The second installment in the OELC’s report on the State’s Clean Water Act Violations in Ohio
(Posted by Trent A. Dougherty, Director of Legal Affairs, Ohio Environmental Council
First of all, the Ohio Environmental Law Center (OELC) would like to recognize the 39th Birthday of the Clean Water Act! On October 18, 1972, both the US Senate and the US House of Representatives overrode President Richard Nixon’s veto of the 1972 Amendments to the Federal Water Pollution Control Act (otherwise known as the Clean Water Act). Through challenges on jurisdiction, missed deadlines to eliminating pollution (still working on that), to the Act facing its current slings and arrows from the 112th Congress, the CWA has certainly cleaned the nation’s waterways and made water safe for millions of Americans. The Clean Water Act has been most effective at cleaning up pollution from “point sources” such as sewage treatment plants and industrial facilities. In 1970, these sources accounted for 85% of the pollutants in our waters, and today account for only 15%.
However, compliance with the Act’s point source permit requirements by the thousands of regulated facilities in Ohio alone is a challenge. Over 2,000 facilities in Ohio have had at least one effluent violation from their National Pollutant Elimination System (NPDES) permits over the pas three years.
We began the OELC series on Clean Water Act Enforcement and Compliance in Ohio on the theme of “Back to School,” shining a light on just a few of the many public schools that have had multiple and significant Clean Water Act violations for discharging tens, hundreds, even thousands of times the pollution limits in their state permits. As OELC attorneys reviewed thousands of NPDES compliance records, the numbers and amounts of exceedances of pollution limits from these institutions meant to teach our children was alarming.
However, as we recognized in the previous post, those schools are not necessarily the worst polluters in the state over the past three years – not by a long shot. In this installment, we are focusing on the biggest NPDES violators in Ohio – the five facilities that, over the last three years, had over 100 effluent exceedances into already pollution impaired waters to the state.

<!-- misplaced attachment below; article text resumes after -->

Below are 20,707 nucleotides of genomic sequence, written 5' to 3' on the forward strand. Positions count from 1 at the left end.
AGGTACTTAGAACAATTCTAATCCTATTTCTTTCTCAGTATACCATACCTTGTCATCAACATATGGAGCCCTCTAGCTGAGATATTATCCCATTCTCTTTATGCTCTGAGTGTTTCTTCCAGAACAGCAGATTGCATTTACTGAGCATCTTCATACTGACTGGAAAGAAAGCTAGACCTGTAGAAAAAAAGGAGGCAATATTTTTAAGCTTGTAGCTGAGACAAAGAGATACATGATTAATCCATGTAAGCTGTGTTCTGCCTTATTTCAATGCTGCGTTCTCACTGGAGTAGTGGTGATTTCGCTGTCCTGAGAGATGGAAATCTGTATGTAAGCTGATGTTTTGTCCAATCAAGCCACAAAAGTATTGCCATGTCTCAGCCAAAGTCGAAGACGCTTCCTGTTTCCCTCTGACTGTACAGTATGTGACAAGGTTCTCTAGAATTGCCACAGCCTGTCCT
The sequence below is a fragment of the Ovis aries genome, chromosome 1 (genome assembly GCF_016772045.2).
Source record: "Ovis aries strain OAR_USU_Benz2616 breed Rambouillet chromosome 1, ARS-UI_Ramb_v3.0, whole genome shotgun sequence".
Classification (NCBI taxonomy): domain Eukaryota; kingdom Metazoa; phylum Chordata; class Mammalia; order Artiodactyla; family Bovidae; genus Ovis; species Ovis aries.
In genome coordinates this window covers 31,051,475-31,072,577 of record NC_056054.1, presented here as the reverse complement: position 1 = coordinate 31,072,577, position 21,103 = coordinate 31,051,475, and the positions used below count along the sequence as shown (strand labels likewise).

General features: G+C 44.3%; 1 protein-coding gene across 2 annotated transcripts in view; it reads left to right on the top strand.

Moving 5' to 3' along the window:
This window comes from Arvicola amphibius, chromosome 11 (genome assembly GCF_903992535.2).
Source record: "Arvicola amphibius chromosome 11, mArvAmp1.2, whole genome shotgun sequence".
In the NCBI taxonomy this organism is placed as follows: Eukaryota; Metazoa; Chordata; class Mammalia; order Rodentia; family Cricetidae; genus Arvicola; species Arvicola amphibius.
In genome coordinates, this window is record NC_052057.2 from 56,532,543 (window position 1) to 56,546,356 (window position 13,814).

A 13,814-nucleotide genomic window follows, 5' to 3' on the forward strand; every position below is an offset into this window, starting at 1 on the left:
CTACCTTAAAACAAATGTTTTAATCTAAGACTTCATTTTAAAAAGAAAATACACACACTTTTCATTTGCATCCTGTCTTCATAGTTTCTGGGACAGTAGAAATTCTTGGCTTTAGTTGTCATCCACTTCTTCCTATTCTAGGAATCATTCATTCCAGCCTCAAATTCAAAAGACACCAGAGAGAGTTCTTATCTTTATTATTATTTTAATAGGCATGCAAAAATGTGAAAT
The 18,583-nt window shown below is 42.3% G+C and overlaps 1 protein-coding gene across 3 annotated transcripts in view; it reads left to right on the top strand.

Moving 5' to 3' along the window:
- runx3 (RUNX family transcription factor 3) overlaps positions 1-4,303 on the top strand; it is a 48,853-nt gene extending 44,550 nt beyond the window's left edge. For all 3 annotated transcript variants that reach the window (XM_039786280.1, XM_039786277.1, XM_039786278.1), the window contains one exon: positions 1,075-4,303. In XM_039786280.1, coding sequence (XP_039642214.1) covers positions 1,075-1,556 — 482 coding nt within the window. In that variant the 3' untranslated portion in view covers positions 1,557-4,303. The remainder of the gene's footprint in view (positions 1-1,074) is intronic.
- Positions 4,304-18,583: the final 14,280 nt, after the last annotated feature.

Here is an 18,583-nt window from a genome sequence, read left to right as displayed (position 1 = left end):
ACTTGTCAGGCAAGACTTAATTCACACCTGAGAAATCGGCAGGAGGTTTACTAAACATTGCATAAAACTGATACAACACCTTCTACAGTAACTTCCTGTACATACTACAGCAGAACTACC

In order to meet the promise of the Clean Water Act, we need to have strict enforcement of the permits and certifications, resulting in strict compliance with the letter and spirit of the law. We need Good Actors incentivized to continue to be Good Actors. We need disincentives that are strong and consistent, to turn Bad Actors (i.e. recitative violators) into Good Actors. And of course, we resources for the state and federal regulators to monitor and investigate the thousands of regulated facilities, and the human resources of citizens to take the charge of being enforcers of the Act in their community.
“Can we afford clean water? Can we afford rivers and lakes and streams and oceans which continue to make life possible on this planet? Can we afford life itself? … These questions answer themselves.” Senator Edmund Muskie’s question to his Senate colleagues in urging an override of President Nixon’s veto of the Clean Water Act on Oct. 17, 1972
OK, shining a light on 844 pollution incidents in three years from the five facilities below, is not the best way to celebrate one’s 39th birthday. Yet, the hope is that by next year, the Clean Water Act’s 40th will be cleaner.